We are now in the tra­di­tion­al wind­ing down as win­ter emerges. The expec­ta­tion is that there will con­tin­ue to be fight­ing, it will con­tin­ue to be dif­fi­cult, it will con­tin­ue to be dan­ger­ous. The Inter­na­tion­al Secu­ri­ty Assis­tance Force will con­tin­ue to do its job, includ­ing the use of spe­cial oper­a­tions and spe­cial forces. But there will be some­thing of a wind down.

So when spring re-emerges, that will be, we think, a key time. It will enable us to see whether we’ve con­sol­i­dat­ed gains and will also enable us to see whether the Tal­iban come back in strength or force. So next year will be a very impor­tant year, but we do think we have made a lot of progress into, to use the mil­i­tary ter­mi­nol­o­gy, in seiz­ing ground and deny­ing the Tal­iban of ground and space. And whilst we’re cau­tious about it, we are qui­et­ly, cau­tious­ly opti­mistic that we have made some ground on that front.

But more impor­tant­ly, we think we’ve made some ground on the train­ing front and the Afghan Secu­ri­ty Forces being able to plan and take charge of the secu­ri­ty for the Par­lia­men­tary elec­tions this year was a good sign. They are also devel­op­ing their own capac­i­ty.

We don’t want to be there for­ev­er, but we can’t leave tomor­row. So the only way to suc­cess­ful­ly meet our objec­tives is to put the Afghan Secu­ri­ty Forces in the posi­tion of being able to lead those secu­ri­ty oper­a­tions. We still believe we’re on track to do that and meet the inter­na­tion­al community’s ambi­tion of a tran­si­tion by the end of 2014. DAVID SPEERS: Defence Min­is­ter Stephen Smith, thank you.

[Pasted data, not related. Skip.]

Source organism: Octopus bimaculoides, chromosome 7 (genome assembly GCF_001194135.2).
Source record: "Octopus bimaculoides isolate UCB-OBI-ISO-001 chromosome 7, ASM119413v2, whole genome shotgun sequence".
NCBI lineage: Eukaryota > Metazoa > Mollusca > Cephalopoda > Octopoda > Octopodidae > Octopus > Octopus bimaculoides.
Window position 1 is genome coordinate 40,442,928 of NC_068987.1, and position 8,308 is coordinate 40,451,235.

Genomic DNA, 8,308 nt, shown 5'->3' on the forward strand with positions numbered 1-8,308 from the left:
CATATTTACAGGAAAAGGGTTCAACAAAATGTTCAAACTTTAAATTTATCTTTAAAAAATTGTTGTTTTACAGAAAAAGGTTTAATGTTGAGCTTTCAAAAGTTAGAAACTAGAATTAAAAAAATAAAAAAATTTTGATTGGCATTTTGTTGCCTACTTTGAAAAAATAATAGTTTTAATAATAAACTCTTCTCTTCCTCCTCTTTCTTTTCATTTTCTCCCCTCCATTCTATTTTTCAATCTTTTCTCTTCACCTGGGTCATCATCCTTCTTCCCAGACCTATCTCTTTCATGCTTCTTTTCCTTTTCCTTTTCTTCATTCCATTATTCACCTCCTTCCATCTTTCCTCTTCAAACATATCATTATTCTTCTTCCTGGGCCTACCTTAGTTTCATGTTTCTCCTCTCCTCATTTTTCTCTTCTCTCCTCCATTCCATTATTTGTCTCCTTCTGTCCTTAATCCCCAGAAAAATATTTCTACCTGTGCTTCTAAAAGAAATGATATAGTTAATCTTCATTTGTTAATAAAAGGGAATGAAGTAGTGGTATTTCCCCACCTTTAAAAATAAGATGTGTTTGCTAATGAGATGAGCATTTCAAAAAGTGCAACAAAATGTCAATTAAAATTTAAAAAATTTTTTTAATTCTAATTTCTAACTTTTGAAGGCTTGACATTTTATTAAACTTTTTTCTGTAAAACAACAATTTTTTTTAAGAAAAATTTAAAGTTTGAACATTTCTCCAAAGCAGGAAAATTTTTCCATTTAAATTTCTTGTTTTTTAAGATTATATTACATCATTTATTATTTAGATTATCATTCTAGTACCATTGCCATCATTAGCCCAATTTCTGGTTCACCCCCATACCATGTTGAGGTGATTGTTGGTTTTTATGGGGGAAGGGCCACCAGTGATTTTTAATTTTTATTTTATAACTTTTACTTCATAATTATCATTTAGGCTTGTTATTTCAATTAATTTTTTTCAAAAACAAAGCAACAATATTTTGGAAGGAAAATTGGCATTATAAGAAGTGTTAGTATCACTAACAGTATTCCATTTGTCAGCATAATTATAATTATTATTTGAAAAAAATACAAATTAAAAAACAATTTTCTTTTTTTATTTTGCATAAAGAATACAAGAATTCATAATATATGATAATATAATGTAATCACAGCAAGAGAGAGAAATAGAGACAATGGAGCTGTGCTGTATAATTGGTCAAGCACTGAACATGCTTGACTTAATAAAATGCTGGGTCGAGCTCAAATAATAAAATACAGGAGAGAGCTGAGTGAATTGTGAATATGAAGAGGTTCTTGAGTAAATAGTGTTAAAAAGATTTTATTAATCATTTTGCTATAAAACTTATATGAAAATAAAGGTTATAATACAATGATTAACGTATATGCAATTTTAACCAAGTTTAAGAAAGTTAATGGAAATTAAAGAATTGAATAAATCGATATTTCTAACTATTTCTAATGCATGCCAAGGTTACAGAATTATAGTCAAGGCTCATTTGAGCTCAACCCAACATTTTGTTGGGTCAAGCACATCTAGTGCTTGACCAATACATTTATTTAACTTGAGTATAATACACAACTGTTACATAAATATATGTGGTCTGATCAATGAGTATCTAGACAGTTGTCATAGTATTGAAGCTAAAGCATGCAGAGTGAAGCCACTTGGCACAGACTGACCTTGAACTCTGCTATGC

STEPHEN SMITH: Thank you very much.

DAVID SPEERS: You don’t want to give us a heads up on the anti-siphon­ing announce­ment we’re about to go to? You were there in Cab­i­net, of course, this morn­ing.

STEPHEN SMITH: I’ll leave it to my name­sake Stephen, I’ll leave it to Sen­a­tor Con­roy. I’ll just rejoice in the last Ques­tion Time for this year.

DAVID SPEERS: Indeed. We wish you well and a good Par­lia­men­tary break as well. Thanks for your time.

STEPHEN SMITH: Thanks very much.

Press release
Min­is­te­r­i­al Sup­port and Pub­lic Affairs,
Depart­ment of Defence,
Can­ber­ra, Aus­tralia

More news and arti­cles can be found on Face­book and Twit­ter.

Fol­low GlobalDefence.net on Face­book and/or on Twit­ter

Team GlobDef

Team GlobDef

Seit 2001 ist GlobalDefence.net im Internet unterwegs, um mit eigenen Analysen, interessanten Kooperationen und umfassenden Informationen für einen spannenden Überblick der Weltlage zu sorgen. GlobalDefenc.net war dabei die erste deutschsprachige Internetseite, die mit dem Schwerpunkt Sicherheitspolitik außerhalb von Hochschulen oder Instituten aufgetreten ist.

Alle Beiträge ansehen von Team GlobDef →